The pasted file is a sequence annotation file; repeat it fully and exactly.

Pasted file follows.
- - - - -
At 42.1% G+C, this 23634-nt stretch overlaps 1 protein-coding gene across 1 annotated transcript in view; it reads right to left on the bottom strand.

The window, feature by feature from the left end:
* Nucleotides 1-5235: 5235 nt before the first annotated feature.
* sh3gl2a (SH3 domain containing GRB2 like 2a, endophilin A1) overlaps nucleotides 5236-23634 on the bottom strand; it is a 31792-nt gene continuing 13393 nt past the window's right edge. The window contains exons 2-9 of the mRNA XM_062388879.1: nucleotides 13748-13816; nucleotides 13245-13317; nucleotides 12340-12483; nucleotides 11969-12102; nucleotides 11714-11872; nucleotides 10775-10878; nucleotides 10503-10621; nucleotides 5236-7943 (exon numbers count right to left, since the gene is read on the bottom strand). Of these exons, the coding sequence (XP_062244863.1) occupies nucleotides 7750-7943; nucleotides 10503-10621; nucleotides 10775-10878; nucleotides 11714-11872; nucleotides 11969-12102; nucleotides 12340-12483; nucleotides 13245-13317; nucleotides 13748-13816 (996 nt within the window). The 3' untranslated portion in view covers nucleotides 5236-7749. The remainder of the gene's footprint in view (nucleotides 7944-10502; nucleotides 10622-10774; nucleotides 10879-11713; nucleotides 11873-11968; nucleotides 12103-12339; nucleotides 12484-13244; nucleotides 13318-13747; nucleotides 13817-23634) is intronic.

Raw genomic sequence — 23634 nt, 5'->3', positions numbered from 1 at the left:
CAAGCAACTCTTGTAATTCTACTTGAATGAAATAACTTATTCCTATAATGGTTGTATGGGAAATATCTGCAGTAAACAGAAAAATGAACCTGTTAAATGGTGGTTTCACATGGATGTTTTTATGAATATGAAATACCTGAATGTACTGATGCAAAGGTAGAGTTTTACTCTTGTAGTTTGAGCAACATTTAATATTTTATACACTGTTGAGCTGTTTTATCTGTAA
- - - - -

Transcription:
At 42.1% G+C, this 23634-nt stretch overlaps 1 protein-coding gene across 1 annotated transcript in view; it reads right to left on the bottom strand.

The window, feature by feature from the left end:
* Nucleotides 1-5235: 5235 nt before the first annotated feature.
* sh3gl2a (SH3 domain containing GRB2 like 2a, endophilin A1) overlaps nucleotides 5236-23634 on the bottom strand; it is a 31792-nt gene continuing 13393 nt past the window's right edge. The window contains exons 2-9 of the mRNA XM_062388879.1: nucleotides 13748-13816; nucleotides 13245-13317; nucleotides 12340-12483; nucleotides 11969-12102; nucleotides 11714-11872; nucleotides 10775-10878; nucleotides 10503-10621; nucleotides 5236-7943 (exon numbers count right to left, since the gene is read on the bottom strand). Of these exons, the coding sequence (XP_062244863.1) occupies nucleotides 7750-7943; nucleotides 10503-10621; nucleotides 10775-10878; nucleotides 11714-11872; nucleotides 11969-12102; nucleotides 12340-12483; nucleotides 13245-13317; nucleotides 13748-13816 (996 nt within the window). The 3' untranslated portion in view covers nucleotides 5236-7749. The remainder of the gene's footprint in view (nucleotides 7944-10502; nucleotides 10622-10774; nucleotides 10879-11713; nucleotides 11873-11968; nucleotides 12103-12339; nucleotides 12484-13244; nucleotides 13318-13747; nucleotides 13817-23634) is intronic.

Raw genomic sequence — 23634 nt, 5'->3', positions numbered from 1 at the left:
CAAGCAACTCTTGTAATTCTACTTGAATGAAATAACTTATTCCTATAATGGTTGTATGGGAAATATCTGCAGTAAACAGAAAAATGAACCTGTTAAATGGTGGTTTCACATGGATGTTTTTATGAATATGAAATACCTGAATGTACTGATGCAAAGGTAGAGTTTTACTCTTGTAGTTTGAGCAACATTTAATATTTTATACACTGTTGAGCTGTTTTATCTGTAA